Kollen Bulletin

From: "Rich Kollen" - dayofgame@aol.com
Subject: SCCFOA
Date: Wed, 06 Sept 2006


The first week of games went well, and we are off to good start in 2006.  Keep up the good work.  Although the games were well-officiated overall, here are my thoughts from last week's games in an effort to make us all better officials:

    There was a problem with reporting personal fouls and unsporting fouls.  They are not the same thing.  Remember two unsporting fouls and you are ejected from the game.  (See Rule 9-2-1)  In one game, an official reported a dead ball personal foul as an unsporting foul which happened to be this player's second unsporting foul.  Luckily, the crew took the time to get it correct and the player stayed in the game.  If you have an unsporting foul, write down the player's number AND REPORT IT TO THE HEAD COACH AND ALL OTHER OFFICIALS.  Remember, at the Community College level, any ejection from the game includes a one-game suspension.  Call all unsporting fouls and all personal fouls, but don't confuse the two.

    Teams must warm-up in the area from their 45-yard line through their end zone.  The area between the 45-yard lines should not be used by ether team during the warm-up time.  Don't be too lenient, especially early in the season.

    Discuss false starts at the next pre-game.  We must shut a play down when we have any movement by the offense lineman or back that situates the start of a play.  (See Rule 7-1-3-a-4)  If we let it go, what happens next is always harder to explain.

    We need to have our BJs get more involved in plays going into the sidelines.  We need all the help we can get cleaning up and being good dead ball officials

    It is legal for the kick receiver to shade his eyes from the sun by holding his hand above his helmet.  (See Rule 2-7-1-d)  In one game, we had a return called back for this action.  BJs, instruct the receivers what is legal for them to do during these situations.

    If you are calling holding on a receiver opposite of the direction of the play, make sure it a BIG hold.  Most of the QBs you will see usually throw to a receiver in the direction in which they are running.  If the QB is running away from the receiver, the hold has to be egregious.

    Notes from Referees' Reports: There were a lot of pass Interference calls, both offensive and defense.  To be interference, the ball must be catchable.  I'm not sure if our deep officials understand the college rule and are helping each other by communicating if a pass is catchable or not . . . Terrible job of ball mechanics on HL/SJ side.  They blamed the ball boy - I felt SJ did not communicate well or properly instruct the ball boy . . . SJ had to be called in many times to provide information on fouls so the information could be communicated to the head coach (lazy).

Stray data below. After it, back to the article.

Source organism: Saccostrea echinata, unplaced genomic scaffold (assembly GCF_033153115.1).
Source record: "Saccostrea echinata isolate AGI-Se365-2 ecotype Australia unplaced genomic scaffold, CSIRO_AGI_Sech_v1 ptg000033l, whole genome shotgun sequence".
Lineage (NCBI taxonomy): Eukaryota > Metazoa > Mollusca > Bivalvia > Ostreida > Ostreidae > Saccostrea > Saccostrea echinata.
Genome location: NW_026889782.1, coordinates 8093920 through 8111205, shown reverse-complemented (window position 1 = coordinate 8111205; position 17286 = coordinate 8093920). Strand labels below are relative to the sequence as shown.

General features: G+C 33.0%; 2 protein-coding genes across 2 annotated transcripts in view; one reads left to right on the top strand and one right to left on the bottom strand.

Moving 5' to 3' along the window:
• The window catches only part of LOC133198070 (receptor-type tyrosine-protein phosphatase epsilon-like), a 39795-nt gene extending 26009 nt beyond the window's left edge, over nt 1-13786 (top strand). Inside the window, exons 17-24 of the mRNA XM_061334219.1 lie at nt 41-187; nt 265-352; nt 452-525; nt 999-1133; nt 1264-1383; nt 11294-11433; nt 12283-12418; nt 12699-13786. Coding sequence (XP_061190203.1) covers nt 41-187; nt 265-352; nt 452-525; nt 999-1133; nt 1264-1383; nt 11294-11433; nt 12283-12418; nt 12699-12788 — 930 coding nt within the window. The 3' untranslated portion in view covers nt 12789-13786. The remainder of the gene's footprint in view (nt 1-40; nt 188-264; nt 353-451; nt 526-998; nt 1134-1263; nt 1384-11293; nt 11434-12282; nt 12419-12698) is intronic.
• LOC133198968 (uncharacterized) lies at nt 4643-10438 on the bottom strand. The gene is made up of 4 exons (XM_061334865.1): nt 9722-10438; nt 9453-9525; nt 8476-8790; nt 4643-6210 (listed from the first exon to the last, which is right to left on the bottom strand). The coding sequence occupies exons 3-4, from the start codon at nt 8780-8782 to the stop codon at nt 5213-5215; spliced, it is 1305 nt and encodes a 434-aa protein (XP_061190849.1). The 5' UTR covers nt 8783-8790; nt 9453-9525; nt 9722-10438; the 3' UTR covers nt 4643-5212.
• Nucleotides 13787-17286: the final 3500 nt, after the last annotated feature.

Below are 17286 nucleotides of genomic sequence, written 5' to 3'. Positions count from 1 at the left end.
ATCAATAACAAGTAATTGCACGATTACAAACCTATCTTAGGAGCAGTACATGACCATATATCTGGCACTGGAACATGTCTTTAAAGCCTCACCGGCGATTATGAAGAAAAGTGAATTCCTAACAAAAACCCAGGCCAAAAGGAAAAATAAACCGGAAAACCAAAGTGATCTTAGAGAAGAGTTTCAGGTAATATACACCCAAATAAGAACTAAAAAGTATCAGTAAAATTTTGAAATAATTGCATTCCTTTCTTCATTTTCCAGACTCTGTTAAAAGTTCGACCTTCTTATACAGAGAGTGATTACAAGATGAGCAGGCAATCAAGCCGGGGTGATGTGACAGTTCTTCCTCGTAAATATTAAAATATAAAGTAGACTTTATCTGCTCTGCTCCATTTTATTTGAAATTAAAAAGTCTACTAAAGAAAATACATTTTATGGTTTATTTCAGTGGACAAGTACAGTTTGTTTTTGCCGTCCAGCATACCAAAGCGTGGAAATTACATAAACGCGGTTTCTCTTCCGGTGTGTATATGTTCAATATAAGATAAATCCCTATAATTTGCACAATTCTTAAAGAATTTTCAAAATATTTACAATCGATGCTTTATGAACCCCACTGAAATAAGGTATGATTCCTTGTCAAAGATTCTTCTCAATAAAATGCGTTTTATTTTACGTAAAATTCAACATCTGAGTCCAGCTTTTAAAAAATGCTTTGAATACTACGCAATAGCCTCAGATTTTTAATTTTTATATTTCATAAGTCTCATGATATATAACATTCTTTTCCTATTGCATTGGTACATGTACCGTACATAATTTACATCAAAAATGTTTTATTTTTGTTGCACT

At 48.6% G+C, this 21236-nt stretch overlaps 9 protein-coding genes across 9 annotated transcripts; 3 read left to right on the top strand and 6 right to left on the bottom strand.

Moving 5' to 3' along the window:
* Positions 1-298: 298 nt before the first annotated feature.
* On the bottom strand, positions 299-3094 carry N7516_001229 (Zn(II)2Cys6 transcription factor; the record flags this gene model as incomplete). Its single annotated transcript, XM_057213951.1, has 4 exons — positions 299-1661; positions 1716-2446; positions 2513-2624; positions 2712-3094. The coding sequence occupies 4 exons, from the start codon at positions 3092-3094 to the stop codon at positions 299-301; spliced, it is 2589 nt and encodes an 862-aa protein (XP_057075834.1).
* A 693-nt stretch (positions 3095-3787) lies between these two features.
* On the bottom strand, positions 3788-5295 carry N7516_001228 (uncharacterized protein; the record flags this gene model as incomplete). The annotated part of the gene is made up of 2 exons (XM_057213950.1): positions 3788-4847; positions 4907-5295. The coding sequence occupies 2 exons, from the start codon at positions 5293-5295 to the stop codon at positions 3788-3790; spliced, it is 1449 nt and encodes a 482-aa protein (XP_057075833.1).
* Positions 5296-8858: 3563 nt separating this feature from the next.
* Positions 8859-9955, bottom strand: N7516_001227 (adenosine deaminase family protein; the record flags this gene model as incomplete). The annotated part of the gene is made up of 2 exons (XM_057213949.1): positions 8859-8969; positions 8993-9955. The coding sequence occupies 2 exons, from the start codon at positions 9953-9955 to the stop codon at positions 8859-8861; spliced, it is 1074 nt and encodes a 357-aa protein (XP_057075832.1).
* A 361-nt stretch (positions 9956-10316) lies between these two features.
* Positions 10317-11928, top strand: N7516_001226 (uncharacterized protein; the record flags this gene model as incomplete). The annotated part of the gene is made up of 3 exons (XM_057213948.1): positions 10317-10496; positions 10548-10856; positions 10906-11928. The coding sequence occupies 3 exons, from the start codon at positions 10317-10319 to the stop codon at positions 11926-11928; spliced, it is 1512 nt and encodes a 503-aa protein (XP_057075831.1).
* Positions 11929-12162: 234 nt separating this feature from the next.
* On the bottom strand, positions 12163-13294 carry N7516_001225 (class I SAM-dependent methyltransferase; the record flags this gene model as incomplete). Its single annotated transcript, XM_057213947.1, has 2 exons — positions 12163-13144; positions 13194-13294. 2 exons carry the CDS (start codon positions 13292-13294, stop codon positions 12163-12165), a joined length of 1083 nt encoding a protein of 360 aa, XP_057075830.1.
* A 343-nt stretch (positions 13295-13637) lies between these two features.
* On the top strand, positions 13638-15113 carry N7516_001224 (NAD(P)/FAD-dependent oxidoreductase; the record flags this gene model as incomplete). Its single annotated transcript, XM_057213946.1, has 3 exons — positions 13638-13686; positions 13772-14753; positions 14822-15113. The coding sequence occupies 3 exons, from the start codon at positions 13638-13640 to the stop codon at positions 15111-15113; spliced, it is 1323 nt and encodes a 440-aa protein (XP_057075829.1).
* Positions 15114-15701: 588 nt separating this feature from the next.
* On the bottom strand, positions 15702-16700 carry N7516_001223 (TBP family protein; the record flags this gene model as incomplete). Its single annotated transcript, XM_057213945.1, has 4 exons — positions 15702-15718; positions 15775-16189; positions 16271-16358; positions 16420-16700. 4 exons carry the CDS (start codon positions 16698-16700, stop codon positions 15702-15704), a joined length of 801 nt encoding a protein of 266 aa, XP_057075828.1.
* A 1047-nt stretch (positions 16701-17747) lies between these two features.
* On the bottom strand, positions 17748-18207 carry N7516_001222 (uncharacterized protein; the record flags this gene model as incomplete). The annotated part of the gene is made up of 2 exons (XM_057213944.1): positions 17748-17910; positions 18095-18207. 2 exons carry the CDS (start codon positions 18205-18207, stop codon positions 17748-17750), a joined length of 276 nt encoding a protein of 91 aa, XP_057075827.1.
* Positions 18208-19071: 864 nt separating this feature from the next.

o    These are issues we must resolve quickly.  Review mechanics and the philosophy of catchable forward passes at the next pre-game (but remember, these young men are fantastic athletes, so when in doubt, the ball was catchable) . . . Don't blame the ball boys if they have not received proper training . . . SJ/FJ you MUST report all fouls to your head coaches.  The only way to get the information is by hustling in to get it and then hustling to relay it to your coach.

    Remember that, this year, before the second half, the captains must meet with the R and U in the center of the field to discuss second half options.

    We had a play last week in which the offense had 12 men throughout the play.  R, U, LJ and HL, we must recognize this prior to the snap.  We need the shut the play down for the 5-yard illegal substitution penalty.  (See Rule 3-5-2 versus Rule 9-1-4(b))  We don't want to give a team a 15-yard illegal participation penalty because we weren't good enough to count to 12 prior to the snap.

    We had a kick run out of the end zone after it touched the ground behind the goal line.  If a free kick is untouched by B, the ball is dead and belongs to B when it touches the ground on or behind B's goal line.  (Rule 6-1-7)

    A block in the back is a big call with a big penalty.  In your next pregame, discuss the elements needed for the correct call.  (See Rule 9-3-3-c (Exceptions))  Many legal side blocks were called blocks in the back.  Make sure you see the whole block before making the call.  If you THINK there's a foul, there is no foul.  If you're sure, then there's a foul.

    Some of you may not know, but most colleges are using computer programs to keep game statistics.  Therefore, any inaccurate penalty enforcement causes a problem.  The computer always knows where the ball was last snapped.  If a U walks off the incorrect distance, the computer must be reset.  Therefore, U, take your time and HL and LJ, help get the correct distance on penalties.

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